U.S. Trade Representative Michael Froman is reaching the end of negotiations over the Trans-Pacific Partnership, a free-trade agreement almost five years in the making. The accord would wrap the U.S., Japan and 10 other Pacific Rim countries into a humongous free-trade zone with almost 800 million consumers and 40 percent of global output. It could increase U.S. exports by $78 billion a year and create hundreds of thousands of jobs over the next decade.
A deal would provide a welcome boost to a dawdling economy, but it won't happen unless Congress soon gives President Barack Obama fast-track authority, also called trade-promotion authority, which lets the president submit a treaty for a straight up-or-down vote.
Without fast-track authority, the U.S. won't be able to negotiate the deal on favorable terms, so Congress won't approve it. In turn, that could sideline free-trade talks between the U.S. and the European Union as well as efforts to write a much-needed global rulebook for trade in services.
If those initiatives fall apart, countries will most likely resort to narrow, two-way deals that put U.S. exporters at a disadvantage. Asians will have another reason to scoff at the notion of a U.S. pivot toward them. U.S. credit-card companies and insurers will continue to be barred from some countries. Malaysia will maintain steep tariffs to keep out American-made cars. Canada will keep protecting its dairy industry with tariffs of 250 percent on U.S. imports. And the list goes on.
Congress's thinking on fast-track authority is puzzling even by that body's standards. Democrats resist the idea because they blame trade for job losses; Republicans resist it because they say Obama is a bad negotiator. In both cases, denying the president this authority -- no major trade pact has been approved without it -- only makes their apprehensions come true.
Granted, when trade pacts go into force, companies sometimes close factories and ship jobs offshore, where weaker environment and labor laws mean lower costs and fatter profits. Yet most studies conclude that the biggest U.S. free-trade accord so far, the 1994 North American Free Trade Agreement, produced net new jobs and achieved its other intended benefits.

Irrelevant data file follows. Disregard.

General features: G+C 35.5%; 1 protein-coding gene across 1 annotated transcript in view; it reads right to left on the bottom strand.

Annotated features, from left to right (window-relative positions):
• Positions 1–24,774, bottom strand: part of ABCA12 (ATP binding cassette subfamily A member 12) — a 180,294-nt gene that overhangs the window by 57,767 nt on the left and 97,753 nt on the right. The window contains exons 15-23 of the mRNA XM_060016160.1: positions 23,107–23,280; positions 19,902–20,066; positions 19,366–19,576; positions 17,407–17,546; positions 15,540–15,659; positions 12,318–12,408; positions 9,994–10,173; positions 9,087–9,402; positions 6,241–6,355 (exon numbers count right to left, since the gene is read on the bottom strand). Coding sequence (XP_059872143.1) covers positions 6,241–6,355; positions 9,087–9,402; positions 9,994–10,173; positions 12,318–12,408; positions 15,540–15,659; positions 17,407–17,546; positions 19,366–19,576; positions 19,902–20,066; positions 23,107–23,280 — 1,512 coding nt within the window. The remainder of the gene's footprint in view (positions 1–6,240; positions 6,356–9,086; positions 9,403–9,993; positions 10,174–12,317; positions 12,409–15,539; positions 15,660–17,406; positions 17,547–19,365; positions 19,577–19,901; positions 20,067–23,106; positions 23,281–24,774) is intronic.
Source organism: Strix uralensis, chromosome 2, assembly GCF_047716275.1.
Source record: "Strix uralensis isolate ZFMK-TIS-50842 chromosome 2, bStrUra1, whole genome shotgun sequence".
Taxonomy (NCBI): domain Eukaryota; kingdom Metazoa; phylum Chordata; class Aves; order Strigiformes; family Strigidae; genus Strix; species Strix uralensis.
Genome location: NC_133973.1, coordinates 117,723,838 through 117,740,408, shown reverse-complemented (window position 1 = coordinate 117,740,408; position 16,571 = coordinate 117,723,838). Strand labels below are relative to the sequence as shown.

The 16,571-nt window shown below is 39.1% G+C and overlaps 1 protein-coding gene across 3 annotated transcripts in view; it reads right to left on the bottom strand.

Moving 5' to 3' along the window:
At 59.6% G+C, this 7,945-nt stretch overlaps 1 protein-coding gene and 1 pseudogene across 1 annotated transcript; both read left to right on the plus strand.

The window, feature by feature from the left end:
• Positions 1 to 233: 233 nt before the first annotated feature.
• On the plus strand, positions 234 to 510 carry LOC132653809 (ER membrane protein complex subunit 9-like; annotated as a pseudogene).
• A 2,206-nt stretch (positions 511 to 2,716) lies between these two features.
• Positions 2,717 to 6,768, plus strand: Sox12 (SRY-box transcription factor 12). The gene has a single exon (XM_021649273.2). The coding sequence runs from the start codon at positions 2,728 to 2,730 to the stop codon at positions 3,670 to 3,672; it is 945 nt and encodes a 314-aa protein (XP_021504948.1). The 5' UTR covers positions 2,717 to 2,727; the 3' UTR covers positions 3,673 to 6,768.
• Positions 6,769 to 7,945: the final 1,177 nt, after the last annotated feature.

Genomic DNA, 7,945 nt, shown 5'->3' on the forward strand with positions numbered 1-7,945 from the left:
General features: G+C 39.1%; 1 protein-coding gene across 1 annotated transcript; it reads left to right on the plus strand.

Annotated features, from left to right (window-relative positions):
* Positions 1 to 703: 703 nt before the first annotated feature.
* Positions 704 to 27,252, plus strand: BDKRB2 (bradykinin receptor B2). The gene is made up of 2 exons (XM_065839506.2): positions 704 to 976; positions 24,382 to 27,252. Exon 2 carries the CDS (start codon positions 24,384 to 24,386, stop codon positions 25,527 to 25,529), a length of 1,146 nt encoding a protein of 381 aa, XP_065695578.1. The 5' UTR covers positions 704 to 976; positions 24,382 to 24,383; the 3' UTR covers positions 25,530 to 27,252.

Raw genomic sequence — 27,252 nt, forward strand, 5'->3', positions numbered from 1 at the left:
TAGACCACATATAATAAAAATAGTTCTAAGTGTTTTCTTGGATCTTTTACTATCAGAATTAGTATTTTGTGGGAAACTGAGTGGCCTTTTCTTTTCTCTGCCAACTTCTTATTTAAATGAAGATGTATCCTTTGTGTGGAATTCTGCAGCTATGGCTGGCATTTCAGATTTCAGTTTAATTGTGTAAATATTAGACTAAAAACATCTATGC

The trans-Pacific accord would improve on Nafta by exposing countries to lawsuits and penalties if they failed to enforce domestic environmental laws or denied workers the right to form unions and bargain collectively. (Labor and environmental rules would be part of the main treaty, not in a side deal that countries can ignore, as happened under Nafta.)
Some liberals point out that U.S. exports to South Korea have fallen since the free-trade deal of 2011. But that was mainly because of a slowdown in South Korea's economy: Its imports from China fell almost as much.
Democrats also complain that TPP negotiators have been willing to share details with industry groups but not with lawmakers and consumer advocates. The U.S. trade office has sought to address this by forming a public-interest advisory panel and by clarifying that members of Congress can see anything they want (although they can't make copies and staff viewings are limited).
Most Republicans are free-traders, yet some worry that the TPP would invite exports from state-owned Asian companies whose undisclosed government subsidies give them a competitive edge. While the TPP wouldn't bar state-owned enterprises (the U.S., after all, has its own version of these with Fannie Mae, Freddie Mac and the U.S. Postal Service), it would require more financial transparency.
The toughest trade disputes almost always get resolved in the final weeks of talks. That's when countries that want something (say, U.S. access to Japan's agriculture market) must give something in return (say, access to America's sugar market). Other countries, though, are reluctant to strike these bargains if Congress might rewrite them. Knowing that Congress can't unpick a deal would help bring them to the table.
This doesn't mean Congress should step aside altogether. It has the power to shape trade treaties under the Constitution. It should state its goals in broad terms and insist on real consultation -- in exchange for passing a fast-track measure. That would give the president's negotiators maximum leverage in the final weeks of talks.
If lawmakers deny the administration that leverage, they have no grounds to complain if the U.S. ends up with a bad deal or none at all.
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